Slocan City was one of the internment camps for the 22,000 Japanese Canadians who were forcibly uprooted, dispossessed and incarcerated during the Second World War. There were 595 Japanese Canadians in the camp area at the end of 1942. As in other internment camps located in small B.C. towns, people were housed in old hotels, old buildings, and mine houses to live. Slocan was also a departure point for those who were sent to Japan in 1946.
The Japanese cemetery monument in Slocan is the only remaining sign of the Japanese-Canadian internment in Slocan during World War II.
With over 1,851 people, Lemon Creek was the largest of the nine West Kootenay internment camps constructed during World War II. Forced-work crews built 268 two-family cabins, most 28 by 14 feet, each with two cubicle-sized bedrooms and a kitchen in between. The camp was completed in 1942-43, and was closed and dismantled in 1946.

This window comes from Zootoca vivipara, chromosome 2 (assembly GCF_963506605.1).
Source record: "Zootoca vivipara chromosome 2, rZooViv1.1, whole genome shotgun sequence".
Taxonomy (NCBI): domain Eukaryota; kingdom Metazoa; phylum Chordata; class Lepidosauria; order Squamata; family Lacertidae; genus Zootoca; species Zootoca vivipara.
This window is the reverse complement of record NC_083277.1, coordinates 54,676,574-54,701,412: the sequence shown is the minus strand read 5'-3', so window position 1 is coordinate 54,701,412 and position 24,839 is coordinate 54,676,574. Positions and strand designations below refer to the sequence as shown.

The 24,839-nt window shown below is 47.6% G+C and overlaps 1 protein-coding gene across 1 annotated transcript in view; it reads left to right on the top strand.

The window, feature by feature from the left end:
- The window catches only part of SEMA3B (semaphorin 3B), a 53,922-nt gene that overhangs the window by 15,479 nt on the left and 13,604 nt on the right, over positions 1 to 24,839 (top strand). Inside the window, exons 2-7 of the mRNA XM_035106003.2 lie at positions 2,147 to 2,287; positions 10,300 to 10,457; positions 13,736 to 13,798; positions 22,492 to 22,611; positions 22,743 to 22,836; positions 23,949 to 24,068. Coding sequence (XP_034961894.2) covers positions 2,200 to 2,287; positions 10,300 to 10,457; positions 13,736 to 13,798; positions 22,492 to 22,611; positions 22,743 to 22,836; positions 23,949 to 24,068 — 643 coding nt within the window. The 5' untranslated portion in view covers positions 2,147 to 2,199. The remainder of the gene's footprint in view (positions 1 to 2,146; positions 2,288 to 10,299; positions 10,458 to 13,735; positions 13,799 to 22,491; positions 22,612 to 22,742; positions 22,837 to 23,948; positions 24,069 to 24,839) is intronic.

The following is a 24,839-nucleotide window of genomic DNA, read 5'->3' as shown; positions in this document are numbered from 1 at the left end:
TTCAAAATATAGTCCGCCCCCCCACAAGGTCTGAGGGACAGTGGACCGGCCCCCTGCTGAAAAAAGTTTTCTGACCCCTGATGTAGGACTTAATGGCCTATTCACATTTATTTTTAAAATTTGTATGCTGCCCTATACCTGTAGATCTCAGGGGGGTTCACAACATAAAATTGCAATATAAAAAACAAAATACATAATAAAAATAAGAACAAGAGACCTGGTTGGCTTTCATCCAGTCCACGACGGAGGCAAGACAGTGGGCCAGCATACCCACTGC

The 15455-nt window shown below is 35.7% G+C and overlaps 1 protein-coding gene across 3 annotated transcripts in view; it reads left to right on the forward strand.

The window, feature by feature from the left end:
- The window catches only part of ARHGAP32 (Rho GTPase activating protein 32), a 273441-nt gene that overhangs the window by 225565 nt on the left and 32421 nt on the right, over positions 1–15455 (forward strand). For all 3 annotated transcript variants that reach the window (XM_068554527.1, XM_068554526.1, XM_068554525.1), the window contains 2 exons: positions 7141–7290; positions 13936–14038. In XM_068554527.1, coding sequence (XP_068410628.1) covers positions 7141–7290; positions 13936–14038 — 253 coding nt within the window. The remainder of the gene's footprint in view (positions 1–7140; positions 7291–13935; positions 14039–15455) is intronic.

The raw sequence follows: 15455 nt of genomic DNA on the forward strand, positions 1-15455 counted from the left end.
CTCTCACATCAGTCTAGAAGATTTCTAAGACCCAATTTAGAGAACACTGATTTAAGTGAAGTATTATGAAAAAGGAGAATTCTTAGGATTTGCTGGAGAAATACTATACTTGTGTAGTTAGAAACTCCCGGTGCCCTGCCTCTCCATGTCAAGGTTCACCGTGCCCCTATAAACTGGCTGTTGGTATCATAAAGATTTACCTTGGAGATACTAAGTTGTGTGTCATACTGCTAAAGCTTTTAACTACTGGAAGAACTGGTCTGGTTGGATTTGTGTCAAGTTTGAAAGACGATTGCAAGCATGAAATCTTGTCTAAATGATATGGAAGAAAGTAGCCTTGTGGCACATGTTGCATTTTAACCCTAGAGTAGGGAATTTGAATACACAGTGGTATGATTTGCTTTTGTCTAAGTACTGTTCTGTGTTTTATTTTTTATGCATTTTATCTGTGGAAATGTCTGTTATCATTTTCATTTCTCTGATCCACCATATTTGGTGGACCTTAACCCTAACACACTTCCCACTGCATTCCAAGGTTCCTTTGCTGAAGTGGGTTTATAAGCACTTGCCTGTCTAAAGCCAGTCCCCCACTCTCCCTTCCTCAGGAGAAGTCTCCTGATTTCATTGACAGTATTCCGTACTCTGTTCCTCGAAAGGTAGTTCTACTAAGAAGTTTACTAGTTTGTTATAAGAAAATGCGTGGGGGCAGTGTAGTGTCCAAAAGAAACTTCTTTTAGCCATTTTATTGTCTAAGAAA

Over 1,000 Japanese Canadians were interned at the government-leased farm of Emilie and Konstantine Popoff during World War II. This was the last internment camp built, completed in 1943. Nearly 100 buildings were erected, both small family cabins and large dormitories. The large bunkhouses were for work crews and later adapted for the elderly, bachelors, and single people. One became a school. The camp was dismantled in 1946.
Bay Farm held 1,376 Japanese Canadians by the end of 1942. Temporary tents were set up and then shacks were built in rows. Along with Lemon Creek and Popoff, this was one of the key internment camps in the lower Slocan Valley. Famous Japanese Canadians who attended Pine Crescent School in Bay Farm include architect Raymond Moriyama, environmentalist David Suzuki, and writer Joy Kogawa.